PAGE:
Pictures posted below
I once asked a ballet dancer how long she had had her foot pain. She laughed and said, "the better question is when
haven't I had foot pain." Studies of ballet dancers show that 90% of professional dancers and 63% of student dancers
have had a dance-related injury at some point in their ballet career.
Of these injuries, 60% - 80% include the knee, ankle, and foot.
While ballet dancers may appear to dance with ease, ballet is physically demanding, taxing, and potentially injurious.
There are numerous and varied explanations for the high incidence of ballet dance injury. It appears, however, that the majority
of ballet injuries are related to training errors and biomechanical imbalances caused by technique flaws. Ryan and Stephens
in their book, Dance Medicine a Comprehensive Guide, report that forcing the feet to achieve turnout position beyond what
the hips will allow is probably the most serious training error a dancer can make.
Figure1: Functional turnout in the first position
Ballet turnout refers to the outward rotation of the legs and feet. There are five basic ballet positions of the feet. All
ballet movements begin, end, or pass through at least one of these positions. In all five positions, the knees are straight
and the legs rotated outward from the hips (figure 1).
In ballet, the generally recognized ideal turnout of 180 degree took several centuries to become commonplace. In fact,
in the 17th century the standard angle of turnout was only 90 degrees. Greater degrees of turnout gradually developed because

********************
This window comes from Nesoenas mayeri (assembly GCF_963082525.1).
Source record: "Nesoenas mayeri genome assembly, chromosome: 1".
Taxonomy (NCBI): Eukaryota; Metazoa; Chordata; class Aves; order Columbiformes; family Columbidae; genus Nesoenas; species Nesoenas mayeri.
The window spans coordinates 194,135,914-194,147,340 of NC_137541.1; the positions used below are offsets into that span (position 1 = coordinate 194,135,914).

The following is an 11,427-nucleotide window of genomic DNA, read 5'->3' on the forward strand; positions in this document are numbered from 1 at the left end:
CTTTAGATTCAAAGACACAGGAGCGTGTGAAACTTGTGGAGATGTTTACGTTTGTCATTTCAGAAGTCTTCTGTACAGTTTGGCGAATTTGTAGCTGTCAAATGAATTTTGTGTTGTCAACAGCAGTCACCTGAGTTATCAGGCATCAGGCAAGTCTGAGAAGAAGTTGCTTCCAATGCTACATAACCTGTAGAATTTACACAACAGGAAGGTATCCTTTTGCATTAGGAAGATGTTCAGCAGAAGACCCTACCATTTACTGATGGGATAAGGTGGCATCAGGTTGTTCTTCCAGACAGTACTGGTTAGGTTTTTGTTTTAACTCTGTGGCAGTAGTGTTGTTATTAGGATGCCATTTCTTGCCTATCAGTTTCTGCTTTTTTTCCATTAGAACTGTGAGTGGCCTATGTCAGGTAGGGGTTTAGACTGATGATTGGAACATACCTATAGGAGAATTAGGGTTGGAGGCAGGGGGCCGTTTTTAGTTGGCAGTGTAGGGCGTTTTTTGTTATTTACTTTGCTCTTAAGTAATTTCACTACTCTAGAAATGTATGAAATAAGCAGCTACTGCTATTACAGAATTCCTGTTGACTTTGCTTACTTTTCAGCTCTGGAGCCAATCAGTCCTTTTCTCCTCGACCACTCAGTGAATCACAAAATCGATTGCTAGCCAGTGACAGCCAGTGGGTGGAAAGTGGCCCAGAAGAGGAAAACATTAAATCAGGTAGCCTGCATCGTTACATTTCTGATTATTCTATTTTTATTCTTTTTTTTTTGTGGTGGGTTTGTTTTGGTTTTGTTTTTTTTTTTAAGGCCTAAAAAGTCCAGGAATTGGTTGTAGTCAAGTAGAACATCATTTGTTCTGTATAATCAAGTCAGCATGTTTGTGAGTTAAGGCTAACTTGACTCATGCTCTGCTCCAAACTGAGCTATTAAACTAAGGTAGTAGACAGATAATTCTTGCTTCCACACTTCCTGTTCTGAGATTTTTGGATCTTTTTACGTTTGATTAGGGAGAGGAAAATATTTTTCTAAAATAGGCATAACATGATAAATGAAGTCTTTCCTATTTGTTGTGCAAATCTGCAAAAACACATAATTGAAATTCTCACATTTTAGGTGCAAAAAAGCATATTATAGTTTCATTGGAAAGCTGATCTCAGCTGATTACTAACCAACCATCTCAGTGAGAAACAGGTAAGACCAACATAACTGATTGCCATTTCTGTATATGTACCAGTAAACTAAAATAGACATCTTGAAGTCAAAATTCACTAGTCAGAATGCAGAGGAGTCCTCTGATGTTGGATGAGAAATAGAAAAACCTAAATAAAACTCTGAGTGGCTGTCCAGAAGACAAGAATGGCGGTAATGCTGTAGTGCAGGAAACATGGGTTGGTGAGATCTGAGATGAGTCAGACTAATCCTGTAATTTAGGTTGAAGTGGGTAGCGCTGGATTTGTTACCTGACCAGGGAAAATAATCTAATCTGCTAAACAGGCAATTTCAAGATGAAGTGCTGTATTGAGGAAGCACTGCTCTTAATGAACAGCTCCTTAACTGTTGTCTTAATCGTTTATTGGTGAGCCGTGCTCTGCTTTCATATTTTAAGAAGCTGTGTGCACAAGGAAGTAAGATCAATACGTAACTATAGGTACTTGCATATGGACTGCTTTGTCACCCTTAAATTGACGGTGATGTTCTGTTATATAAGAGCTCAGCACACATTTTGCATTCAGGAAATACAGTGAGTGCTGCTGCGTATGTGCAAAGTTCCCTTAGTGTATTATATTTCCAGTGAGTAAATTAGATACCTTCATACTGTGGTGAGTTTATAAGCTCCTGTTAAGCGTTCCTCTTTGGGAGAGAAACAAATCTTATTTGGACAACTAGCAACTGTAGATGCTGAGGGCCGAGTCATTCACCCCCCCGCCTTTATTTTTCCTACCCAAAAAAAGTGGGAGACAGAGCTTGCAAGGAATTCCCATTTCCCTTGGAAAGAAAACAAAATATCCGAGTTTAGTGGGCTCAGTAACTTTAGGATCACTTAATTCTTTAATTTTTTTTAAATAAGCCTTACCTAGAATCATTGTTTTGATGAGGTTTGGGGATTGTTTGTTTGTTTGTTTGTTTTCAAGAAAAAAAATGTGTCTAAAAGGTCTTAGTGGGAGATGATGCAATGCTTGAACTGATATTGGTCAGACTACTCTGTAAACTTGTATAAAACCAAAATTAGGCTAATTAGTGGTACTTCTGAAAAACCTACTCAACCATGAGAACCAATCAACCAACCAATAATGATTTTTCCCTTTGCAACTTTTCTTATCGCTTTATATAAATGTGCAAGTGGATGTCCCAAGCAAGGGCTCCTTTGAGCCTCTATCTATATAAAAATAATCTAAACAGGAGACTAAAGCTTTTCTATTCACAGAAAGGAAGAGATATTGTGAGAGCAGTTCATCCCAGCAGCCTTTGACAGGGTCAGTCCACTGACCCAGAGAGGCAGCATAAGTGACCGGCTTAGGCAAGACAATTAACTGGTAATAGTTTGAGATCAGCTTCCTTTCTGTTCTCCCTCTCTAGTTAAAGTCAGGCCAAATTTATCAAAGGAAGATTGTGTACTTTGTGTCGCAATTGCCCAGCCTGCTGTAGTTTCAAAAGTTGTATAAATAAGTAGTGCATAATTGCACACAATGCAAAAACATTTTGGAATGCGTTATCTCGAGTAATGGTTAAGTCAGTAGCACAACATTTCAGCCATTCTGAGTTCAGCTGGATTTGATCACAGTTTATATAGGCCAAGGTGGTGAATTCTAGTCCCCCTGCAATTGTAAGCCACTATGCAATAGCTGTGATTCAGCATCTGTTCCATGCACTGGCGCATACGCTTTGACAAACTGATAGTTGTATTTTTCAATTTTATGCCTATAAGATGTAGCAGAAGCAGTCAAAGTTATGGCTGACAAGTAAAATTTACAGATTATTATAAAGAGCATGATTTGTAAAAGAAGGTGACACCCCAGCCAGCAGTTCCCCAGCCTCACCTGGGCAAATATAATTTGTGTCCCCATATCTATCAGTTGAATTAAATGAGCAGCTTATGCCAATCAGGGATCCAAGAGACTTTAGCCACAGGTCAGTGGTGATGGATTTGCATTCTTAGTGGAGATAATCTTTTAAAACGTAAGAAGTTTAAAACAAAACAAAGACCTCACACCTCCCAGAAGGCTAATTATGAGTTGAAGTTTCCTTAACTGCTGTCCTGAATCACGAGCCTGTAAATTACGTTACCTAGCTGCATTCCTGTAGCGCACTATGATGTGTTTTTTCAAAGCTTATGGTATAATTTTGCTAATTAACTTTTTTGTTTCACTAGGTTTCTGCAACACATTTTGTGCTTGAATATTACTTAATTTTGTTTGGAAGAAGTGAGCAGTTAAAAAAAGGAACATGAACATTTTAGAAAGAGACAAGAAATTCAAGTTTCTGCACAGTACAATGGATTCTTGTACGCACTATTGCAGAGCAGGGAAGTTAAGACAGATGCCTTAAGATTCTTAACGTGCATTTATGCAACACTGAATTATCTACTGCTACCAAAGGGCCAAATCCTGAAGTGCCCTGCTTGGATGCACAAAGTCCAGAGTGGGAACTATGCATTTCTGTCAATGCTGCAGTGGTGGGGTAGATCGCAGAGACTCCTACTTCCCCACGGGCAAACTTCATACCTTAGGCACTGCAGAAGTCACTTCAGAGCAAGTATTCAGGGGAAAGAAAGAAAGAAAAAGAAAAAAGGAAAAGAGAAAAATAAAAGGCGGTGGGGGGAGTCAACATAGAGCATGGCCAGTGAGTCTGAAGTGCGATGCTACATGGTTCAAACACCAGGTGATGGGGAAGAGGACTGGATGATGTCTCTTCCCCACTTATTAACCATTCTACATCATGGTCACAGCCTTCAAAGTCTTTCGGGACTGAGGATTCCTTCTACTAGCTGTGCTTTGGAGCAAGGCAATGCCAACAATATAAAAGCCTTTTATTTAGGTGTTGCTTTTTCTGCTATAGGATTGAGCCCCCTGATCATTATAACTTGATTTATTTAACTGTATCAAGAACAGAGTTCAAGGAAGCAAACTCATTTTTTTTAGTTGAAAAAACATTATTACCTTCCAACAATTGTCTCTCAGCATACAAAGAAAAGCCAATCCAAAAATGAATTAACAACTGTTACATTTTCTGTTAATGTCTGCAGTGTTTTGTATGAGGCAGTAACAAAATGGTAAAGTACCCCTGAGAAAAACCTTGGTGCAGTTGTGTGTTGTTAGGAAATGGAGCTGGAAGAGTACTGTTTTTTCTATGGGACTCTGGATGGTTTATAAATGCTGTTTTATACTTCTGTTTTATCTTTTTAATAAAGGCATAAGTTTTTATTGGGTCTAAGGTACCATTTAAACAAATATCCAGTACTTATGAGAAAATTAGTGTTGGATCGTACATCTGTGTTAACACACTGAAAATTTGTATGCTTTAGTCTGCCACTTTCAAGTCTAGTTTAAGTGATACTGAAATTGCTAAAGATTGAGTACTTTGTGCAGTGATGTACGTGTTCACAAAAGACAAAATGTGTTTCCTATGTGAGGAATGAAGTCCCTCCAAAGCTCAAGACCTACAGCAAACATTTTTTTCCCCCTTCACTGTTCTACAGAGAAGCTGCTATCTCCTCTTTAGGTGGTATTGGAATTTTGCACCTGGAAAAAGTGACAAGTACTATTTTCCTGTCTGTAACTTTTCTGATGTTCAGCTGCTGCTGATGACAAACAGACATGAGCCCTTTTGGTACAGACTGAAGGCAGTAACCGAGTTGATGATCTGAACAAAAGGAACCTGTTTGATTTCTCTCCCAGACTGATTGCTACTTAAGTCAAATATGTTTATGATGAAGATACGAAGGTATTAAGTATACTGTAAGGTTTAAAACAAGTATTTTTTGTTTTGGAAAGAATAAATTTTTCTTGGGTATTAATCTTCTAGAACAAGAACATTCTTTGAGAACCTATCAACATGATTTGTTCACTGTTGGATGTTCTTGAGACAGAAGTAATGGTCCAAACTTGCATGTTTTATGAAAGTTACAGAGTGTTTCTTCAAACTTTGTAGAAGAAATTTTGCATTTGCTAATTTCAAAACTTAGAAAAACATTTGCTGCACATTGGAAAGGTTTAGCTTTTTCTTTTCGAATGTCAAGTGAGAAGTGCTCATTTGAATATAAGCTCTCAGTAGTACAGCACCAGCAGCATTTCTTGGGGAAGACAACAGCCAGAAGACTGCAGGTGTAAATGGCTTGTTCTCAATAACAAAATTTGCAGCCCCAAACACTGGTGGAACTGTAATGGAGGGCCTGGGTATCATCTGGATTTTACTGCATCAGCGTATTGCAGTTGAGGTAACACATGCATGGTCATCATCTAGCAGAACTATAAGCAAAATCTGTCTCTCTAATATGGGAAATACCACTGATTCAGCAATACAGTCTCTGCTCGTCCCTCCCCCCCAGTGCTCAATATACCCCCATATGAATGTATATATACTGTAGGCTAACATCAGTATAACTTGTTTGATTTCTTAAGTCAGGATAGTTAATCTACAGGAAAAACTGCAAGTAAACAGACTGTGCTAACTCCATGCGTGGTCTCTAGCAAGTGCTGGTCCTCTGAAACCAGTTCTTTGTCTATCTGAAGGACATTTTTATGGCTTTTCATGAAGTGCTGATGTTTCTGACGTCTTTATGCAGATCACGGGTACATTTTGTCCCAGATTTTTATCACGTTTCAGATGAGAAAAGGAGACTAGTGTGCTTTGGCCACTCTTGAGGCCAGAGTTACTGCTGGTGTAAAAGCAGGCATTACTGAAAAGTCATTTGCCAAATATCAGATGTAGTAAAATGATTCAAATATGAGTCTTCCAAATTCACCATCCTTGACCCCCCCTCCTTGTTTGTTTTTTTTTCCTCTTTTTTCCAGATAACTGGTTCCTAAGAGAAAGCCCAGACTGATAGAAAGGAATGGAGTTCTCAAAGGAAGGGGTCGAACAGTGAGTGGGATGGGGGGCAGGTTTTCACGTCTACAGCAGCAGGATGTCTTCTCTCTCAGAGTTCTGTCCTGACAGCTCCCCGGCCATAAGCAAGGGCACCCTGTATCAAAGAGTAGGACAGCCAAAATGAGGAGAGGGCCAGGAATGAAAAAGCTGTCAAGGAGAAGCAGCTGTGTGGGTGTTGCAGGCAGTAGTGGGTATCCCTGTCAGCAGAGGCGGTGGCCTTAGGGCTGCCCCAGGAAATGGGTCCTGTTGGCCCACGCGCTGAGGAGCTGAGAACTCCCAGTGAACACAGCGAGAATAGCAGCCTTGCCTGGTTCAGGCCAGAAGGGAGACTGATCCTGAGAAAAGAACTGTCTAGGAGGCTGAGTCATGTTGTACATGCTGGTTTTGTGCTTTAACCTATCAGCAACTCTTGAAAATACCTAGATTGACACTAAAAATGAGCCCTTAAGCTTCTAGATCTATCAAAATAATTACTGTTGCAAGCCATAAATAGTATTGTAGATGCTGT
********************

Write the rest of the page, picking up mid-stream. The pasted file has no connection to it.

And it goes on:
of their aesthetic appeal and the freedom of movement they allowed the turnout leg. By the 18th century, the angle of ideal
turnout had reached the present-day standard of 180 degrees.
Dancers ideally achieve 180 degrees of turnout by rotating each hip out 70 degrees, rotating the knee out 5 degrees,
and rotating the feet out 15 degrees, thereby adding up 180 degrees of 2 - legged turnout. Typical ballet dancers have significantly
less than 70 degrees of outward hip rotation. Studies demonstrate measurements between 40-52 degrees of outward rotation.
Realistically, few dancers can achieve this angle without compensations else where in the body. These compensations may be
allowed and even encouraged by dance instructors who stress the importance of ideal turnout. Unfortunately, forceful compensation
for reduced hip outward rotation can, and often does, lead to many of the injuries seen in dancers.
Many patterns of compensation can increase a dancer's ability to turn out. Three of the most common patterns of compensation
are through the back, knees, and feet. Ironically, these three areas are also the most commonly injured in dance.
How can you determine if a ballet dancer's turnout is being compensated inappropriately? Have a physical therapist
or certified athletic trainer measure the actual passive external rotation of both hips. Then have the dancer assume their
standing turnout first position. Trace their feet and measure the angle of turnout (figure 2). If the total functional turnout
of both feet is greater than the total passive external rotation of both hips, then the dancer is compensating at the back,
knee, or feet. Dancers should have at least 70 degrees of passive hip external rotation at each hip to obtain 180 degree turnout.
Figure 2: Measuring functional turnout position in standing
I recommend that dance instructors reduce the potential risk of injury to dancers by encouraging students to limit their functional
turnout to a position that does not markedly exceed the total amount of outward rotation present at the hips. Teachers should
encourage students with compensated turnout to decrease their turnout, and to increase their stretching and strengthening
regime with the goal of improving their hip outward rotation as much as possible over time. Many dancers will never achieve
the ideal turnout, yet can still enjoy the practice and performance of ballet.